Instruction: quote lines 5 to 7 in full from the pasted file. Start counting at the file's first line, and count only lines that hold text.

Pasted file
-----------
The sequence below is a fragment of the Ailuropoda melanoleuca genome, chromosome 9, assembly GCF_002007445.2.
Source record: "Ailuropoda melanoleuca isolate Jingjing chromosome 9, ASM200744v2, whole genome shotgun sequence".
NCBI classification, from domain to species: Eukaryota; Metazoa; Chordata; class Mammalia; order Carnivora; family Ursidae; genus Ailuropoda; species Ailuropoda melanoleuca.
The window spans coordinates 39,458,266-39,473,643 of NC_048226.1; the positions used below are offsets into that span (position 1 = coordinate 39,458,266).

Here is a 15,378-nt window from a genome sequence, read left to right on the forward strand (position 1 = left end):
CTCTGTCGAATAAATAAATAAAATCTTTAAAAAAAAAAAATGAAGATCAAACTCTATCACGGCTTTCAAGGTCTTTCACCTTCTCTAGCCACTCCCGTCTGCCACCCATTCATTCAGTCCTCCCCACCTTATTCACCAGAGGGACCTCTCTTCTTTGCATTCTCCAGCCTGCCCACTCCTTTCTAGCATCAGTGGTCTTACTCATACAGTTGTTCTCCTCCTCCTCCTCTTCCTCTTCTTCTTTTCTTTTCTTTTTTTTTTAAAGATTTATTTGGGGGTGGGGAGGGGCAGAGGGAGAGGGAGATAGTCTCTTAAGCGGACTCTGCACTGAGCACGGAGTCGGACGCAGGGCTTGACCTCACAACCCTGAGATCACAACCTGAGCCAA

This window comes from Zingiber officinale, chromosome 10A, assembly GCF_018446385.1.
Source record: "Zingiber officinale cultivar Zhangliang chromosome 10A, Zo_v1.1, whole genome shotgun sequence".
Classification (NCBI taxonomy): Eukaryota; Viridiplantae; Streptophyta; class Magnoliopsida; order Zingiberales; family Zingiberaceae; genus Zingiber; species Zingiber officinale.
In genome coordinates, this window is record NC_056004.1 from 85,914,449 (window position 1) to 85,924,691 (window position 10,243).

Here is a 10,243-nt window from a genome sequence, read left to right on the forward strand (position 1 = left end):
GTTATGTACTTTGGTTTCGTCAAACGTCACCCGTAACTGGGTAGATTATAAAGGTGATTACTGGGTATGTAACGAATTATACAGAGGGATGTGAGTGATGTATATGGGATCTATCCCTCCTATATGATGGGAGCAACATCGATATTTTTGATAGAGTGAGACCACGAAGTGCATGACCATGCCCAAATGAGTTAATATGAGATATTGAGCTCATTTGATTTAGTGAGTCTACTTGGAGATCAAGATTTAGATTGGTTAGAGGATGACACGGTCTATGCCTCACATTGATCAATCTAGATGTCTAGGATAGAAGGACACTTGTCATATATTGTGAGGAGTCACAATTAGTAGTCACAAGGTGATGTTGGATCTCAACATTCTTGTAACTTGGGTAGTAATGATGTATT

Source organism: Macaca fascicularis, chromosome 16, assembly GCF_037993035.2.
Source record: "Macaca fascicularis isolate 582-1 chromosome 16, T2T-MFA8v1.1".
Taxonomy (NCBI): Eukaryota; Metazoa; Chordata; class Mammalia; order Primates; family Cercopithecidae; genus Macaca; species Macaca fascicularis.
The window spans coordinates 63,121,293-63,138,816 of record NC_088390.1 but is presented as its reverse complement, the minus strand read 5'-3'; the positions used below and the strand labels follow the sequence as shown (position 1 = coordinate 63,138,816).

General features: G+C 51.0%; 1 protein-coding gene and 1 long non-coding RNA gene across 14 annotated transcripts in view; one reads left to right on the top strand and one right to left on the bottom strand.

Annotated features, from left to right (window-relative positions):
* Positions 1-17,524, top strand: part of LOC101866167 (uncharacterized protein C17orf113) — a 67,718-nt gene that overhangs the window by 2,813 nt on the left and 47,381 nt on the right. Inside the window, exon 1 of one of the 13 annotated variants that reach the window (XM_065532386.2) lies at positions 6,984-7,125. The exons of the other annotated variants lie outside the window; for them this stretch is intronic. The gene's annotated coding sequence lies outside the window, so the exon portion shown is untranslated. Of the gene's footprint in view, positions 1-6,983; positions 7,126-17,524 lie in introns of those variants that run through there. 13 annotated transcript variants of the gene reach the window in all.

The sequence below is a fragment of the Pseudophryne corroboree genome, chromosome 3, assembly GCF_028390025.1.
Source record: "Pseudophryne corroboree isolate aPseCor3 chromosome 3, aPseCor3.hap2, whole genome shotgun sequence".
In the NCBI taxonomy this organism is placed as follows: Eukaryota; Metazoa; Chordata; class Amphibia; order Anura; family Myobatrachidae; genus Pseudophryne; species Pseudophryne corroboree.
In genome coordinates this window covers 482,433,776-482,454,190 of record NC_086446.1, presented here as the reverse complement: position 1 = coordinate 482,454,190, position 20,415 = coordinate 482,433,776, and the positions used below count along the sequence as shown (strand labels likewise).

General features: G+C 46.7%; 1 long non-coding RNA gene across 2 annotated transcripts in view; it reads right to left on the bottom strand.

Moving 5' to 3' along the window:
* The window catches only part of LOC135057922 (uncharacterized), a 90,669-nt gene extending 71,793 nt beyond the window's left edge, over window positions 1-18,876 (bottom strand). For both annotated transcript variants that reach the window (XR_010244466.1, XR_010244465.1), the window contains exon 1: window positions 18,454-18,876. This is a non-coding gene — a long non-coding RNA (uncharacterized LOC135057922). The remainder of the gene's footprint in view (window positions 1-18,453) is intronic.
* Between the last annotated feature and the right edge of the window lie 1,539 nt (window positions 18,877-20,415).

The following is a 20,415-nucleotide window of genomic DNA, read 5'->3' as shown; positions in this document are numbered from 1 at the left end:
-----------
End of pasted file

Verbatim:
Here is a 15,378-nt window from a genome sequence, read left to right on the forward strand (position 1 = left end):
CTCTGTCGAATAAATAAATAAAATCTTTAAAAAAAAAAAATGAAGATCAAACTCTATCACGGCTTTCAAGGTCTTTCACCTTCTCTAGCCACTCCCGTCTGCCACCCATTCATTCAGTCCTCCCCACCTTATTCACCAGAGGGACCTCTCTTCTTTGCATTCTCCAGCCTGCCCACTCCTTTCTAGCATCAGTGGTCTTACTCATACAGTTGTTCTCCTCCTCCTCCTCTTCCTCTTCTTCTTTTCTTTTCTTTTTTTTTTAAAGATTTATTTGGGGGTGGGGAGGGGCAGAGGGAGAGGGAGATAGTCTCTTAAGCGGACTCTGCACTGAGCACGGAGTCGGACGCAGGGCTTGACCTCACAACCCTGAGATCACAACCTGAGCCAA

This window comes from Zingiber officinale, chromosome 10A, assembly GCF_018446385.1.